Sunday, 8 April 2012

Easter cooking: Hot Cross Bun's


It's Easter morning and the family has awoken to the heady aroma of Hot Cross Bun embracing them warmly as they rise from their beds. The benefit to having a small child for whom the day began at six a.m is that I could indeed start baking early enough to have fresh Hot Cross Buns ready and on the table for breakfast a couple of hours later.

A traditional Easter bread, the Hot Cross Bun is a spiced dough, slightly sweet and traditionally filled with currants and candied orange peel or zest. The risen bun is topped with a paste of flour and water in the shape of a cross to represent the message of the crucifixion. During the reign of Queen Elizabeth the 1st the ruling Protestant's tried to ban the Hot Cross bun claiming it represented a hold over the people from the Catholic church, from whom the dough was said to originate. Yet as the humble bun proved to be far too popular to ban, the monarch relented slightly and in a compromise allowed them to be baked but only during Christmas and Easter.



So thanks to her majesty I found myself measuring out the ingredients this morning in eager anticipation of the finished product. Starting with 500 grams of white flour, an equal split of strong white bread flour and regular flour. You could use a wholemeal flour if you prefer but as these are a special treat I go with the flow of tradition and that makes my children even more grateful. Next into the mixer goes 5 grams of dried yeast, followed by 50 grams of fine sugar and a good pinch of salt. At this stage we add an egg to the mixer bowl alongside 50 grams of room temperature butter before switching it on low and mixing for two minutes.

The twist comes in the shape of the wonderfully aromatic spices that we now add in to the mix, I think it is a personal taste but we use an amount of freshly grated nutmeg and cardamon. Most English recipes call for Mixed Spice which is a pre-blend of cinnamon, nutmeg and allspice and can be easily bought. Next we add the fruit, again not the most traditional with the addition of sultanas but that is what we prefer and that is how I cook, we make things our own and the recipes in turn become part of who we are as a family. Followed finally 50 grams of candied orange peel or if you prefer the zest of an unwaxed orange.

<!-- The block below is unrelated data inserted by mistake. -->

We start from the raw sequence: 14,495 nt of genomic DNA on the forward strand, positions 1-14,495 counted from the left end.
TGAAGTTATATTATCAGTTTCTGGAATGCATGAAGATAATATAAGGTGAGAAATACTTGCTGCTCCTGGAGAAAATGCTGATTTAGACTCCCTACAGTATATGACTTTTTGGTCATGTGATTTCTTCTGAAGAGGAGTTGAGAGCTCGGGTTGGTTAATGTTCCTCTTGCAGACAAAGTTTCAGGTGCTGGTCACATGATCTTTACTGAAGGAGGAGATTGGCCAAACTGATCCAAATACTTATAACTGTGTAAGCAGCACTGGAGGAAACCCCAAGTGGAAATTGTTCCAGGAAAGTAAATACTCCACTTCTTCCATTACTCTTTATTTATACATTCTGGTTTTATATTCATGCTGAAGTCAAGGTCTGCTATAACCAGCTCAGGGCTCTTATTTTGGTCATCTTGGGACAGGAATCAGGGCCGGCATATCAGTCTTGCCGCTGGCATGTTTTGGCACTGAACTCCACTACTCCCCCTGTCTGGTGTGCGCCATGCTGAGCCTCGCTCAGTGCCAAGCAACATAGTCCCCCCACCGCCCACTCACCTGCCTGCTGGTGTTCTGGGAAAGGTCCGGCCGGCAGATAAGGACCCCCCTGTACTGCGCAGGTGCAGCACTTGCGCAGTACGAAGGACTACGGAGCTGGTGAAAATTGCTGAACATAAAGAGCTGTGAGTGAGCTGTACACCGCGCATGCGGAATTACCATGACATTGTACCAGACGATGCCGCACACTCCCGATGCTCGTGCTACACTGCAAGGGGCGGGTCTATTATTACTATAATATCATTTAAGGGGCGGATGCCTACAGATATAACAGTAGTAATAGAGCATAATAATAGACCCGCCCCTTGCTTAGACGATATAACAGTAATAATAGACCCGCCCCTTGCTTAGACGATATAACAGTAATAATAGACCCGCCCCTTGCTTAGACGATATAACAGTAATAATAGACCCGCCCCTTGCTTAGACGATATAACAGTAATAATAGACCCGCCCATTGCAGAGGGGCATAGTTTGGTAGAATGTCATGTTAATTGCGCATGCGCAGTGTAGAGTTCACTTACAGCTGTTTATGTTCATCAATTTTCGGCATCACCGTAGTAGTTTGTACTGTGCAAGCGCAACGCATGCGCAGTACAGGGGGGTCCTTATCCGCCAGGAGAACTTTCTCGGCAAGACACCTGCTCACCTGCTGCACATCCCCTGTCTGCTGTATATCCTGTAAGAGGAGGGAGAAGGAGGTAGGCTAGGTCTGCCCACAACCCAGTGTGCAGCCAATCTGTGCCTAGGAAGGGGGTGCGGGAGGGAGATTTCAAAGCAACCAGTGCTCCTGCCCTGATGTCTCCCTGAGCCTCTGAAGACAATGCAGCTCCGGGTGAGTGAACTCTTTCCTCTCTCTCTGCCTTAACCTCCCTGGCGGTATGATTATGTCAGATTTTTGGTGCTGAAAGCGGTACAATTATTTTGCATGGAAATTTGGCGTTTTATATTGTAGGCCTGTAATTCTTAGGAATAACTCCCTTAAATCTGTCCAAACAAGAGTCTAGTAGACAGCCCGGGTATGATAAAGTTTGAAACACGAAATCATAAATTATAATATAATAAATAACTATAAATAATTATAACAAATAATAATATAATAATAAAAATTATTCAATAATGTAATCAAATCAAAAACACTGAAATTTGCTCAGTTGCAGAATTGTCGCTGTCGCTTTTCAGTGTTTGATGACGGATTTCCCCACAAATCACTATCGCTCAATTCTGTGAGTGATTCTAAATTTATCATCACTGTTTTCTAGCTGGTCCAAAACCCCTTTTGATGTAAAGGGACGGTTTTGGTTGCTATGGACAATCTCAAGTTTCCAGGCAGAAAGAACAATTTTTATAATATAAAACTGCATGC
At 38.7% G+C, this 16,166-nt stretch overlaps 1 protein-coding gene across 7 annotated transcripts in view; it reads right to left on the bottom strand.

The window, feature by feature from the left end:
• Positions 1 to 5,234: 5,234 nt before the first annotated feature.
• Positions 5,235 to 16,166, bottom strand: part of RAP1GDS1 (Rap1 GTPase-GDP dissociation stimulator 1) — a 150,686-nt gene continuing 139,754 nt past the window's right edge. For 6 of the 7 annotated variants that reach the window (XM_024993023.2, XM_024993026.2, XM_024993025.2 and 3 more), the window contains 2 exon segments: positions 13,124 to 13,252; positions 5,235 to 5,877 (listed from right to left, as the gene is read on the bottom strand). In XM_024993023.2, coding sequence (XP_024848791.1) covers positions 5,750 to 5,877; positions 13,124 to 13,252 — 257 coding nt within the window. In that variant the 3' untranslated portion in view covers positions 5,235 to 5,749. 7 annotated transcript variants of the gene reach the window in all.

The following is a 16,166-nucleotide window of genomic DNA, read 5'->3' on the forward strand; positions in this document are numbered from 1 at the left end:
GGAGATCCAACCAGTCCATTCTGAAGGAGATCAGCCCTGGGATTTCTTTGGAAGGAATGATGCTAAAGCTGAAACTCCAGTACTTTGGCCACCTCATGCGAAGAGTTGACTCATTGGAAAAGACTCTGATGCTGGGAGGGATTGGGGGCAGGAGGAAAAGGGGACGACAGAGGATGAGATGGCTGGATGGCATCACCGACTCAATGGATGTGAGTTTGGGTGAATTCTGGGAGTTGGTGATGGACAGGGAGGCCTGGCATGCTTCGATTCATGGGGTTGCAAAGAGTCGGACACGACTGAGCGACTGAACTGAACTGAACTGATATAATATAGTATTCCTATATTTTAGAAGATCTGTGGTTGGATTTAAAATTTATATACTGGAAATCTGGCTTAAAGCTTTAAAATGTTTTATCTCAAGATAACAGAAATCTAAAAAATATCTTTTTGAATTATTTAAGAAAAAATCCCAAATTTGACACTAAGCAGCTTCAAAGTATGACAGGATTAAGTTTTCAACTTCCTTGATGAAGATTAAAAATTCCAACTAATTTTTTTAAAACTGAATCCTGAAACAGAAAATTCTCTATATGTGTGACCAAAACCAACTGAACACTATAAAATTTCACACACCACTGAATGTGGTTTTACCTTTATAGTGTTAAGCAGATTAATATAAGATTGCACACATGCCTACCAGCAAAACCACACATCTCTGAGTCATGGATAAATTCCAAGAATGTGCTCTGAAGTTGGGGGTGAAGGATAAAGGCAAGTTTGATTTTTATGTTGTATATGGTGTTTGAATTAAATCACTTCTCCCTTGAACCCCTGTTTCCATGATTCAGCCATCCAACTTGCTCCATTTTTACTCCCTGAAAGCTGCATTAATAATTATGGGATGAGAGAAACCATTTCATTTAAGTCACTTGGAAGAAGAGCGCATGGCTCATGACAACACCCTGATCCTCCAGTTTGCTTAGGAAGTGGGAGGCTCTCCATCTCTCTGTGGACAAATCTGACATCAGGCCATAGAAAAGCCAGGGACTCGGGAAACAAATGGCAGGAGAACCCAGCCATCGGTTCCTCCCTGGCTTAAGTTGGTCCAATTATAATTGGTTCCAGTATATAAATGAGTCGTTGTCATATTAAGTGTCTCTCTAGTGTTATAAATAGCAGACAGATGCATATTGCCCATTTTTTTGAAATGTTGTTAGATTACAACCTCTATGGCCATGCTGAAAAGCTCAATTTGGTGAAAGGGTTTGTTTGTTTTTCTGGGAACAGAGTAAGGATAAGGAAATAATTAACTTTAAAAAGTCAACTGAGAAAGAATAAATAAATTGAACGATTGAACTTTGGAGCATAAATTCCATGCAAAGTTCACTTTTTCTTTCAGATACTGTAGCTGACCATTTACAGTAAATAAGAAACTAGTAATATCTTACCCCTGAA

The mixer goes back on for roughly ten minutes, by which point our dough is silkily smooth and glowing with the promise of good things to come. Then we have to leave the dough to prove for an hour to double in size. Next job is to shape the dough into ball's and place on the baking tray to again prove before the final step that turns these humble fruit buns into their alter ego the Hot Cross Bun.



Using a flour water paste we draw a cross on the top of each bun before finally placing them in a hot oven for ten minutes to bake and go golden brown. When they are ready, brush a glaze of watered down apricot jam onto the warm buns and there they will rest, golden, glowing and smelling simply too delicious to resist.

Which is just as well because at that point there were suddenly three hungry boys called from their slumbers by the spices that persuaded them from their warm cosy beds all the way downstairs to the table. We sat and enjoyed the food, little ones grateful to have their fill of Hot Cross Bun's unaware of the part they have to play in the passing of tradition. I, content with the smell and taste of my own childhood as well as with awareness that these tradition's are such an important part of life away from home. A moment to sit back and enjoy, Happy Easter.

(SMcW)


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